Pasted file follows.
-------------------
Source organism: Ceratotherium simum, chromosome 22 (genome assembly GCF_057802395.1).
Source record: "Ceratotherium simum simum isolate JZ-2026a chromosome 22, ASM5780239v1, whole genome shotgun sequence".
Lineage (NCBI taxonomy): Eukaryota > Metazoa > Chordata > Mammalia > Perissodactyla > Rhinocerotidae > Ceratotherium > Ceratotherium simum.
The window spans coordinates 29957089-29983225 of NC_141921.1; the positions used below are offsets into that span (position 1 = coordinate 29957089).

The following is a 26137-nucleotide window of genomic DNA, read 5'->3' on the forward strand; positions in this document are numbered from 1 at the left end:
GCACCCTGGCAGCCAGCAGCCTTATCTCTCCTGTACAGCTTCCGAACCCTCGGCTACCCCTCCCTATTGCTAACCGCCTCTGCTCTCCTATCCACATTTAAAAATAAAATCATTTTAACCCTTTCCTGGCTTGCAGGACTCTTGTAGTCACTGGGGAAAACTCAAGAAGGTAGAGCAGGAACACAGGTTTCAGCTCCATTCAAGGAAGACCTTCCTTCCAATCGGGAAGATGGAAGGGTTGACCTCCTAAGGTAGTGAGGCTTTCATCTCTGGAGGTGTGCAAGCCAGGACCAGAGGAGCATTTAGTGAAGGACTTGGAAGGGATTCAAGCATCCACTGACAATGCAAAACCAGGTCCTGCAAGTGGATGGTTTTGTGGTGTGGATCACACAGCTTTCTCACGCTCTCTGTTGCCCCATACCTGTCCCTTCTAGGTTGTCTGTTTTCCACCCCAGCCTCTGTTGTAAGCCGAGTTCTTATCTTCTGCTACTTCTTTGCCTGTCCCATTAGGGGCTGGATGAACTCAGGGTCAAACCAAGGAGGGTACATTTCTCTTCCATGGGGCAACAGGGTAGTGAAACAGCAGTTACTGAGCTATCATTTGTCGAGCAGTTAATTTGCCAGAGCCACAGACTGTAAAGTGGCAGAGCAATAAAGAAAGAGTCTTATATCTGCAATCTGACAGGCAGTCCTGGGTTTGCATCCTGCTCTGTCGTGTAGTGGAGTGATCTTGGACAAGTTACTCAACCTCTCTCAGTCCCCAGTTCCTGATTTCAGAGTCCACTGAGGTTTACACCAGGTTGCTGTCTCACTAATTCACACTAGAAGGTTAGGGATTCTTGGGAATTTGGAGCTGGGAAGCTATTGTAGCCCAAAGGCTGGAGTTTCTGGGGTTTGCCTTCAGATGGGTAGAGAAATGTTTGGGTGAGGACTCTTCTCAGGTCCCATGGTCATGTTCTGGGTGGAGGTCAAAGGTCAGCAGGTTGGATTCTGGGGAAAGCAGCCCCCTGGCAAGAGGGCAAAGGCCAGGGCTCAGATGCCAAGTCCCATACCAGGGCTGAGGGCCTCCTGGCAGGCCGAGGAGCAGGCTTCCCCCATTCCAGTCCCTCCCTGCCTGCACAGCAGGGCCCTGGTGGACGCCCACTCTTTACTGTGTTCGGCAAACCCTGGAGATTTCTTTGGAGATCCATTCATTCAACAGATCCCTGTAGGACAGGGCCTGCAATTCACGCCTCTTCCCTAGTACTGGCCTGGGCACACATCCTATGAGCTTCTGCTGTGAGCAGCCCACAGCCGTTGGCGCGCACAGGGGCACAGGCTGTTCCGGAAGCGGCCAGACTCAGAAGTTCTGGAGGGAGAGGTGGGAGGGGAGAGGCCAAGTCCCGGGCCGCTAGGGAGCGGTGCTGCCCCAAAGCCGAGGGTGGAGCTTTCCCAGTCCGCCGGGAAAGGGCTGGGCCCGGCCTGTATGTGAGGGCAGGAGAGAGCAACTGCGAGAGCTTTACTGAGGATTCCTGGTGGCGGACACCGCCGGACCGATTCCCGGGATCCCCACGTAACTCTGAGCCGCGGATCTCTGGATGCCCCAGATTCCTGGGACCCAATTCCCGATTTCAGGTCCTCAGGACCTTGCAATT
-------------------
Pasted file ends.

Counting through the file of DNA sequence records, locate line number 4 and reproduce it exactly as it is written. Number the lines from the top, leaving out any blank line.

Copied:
The window spans coordinates 29957089-29983225 of NC_141921.1; the positions used below are offsets into that span (position 1 = coordinate 29957089).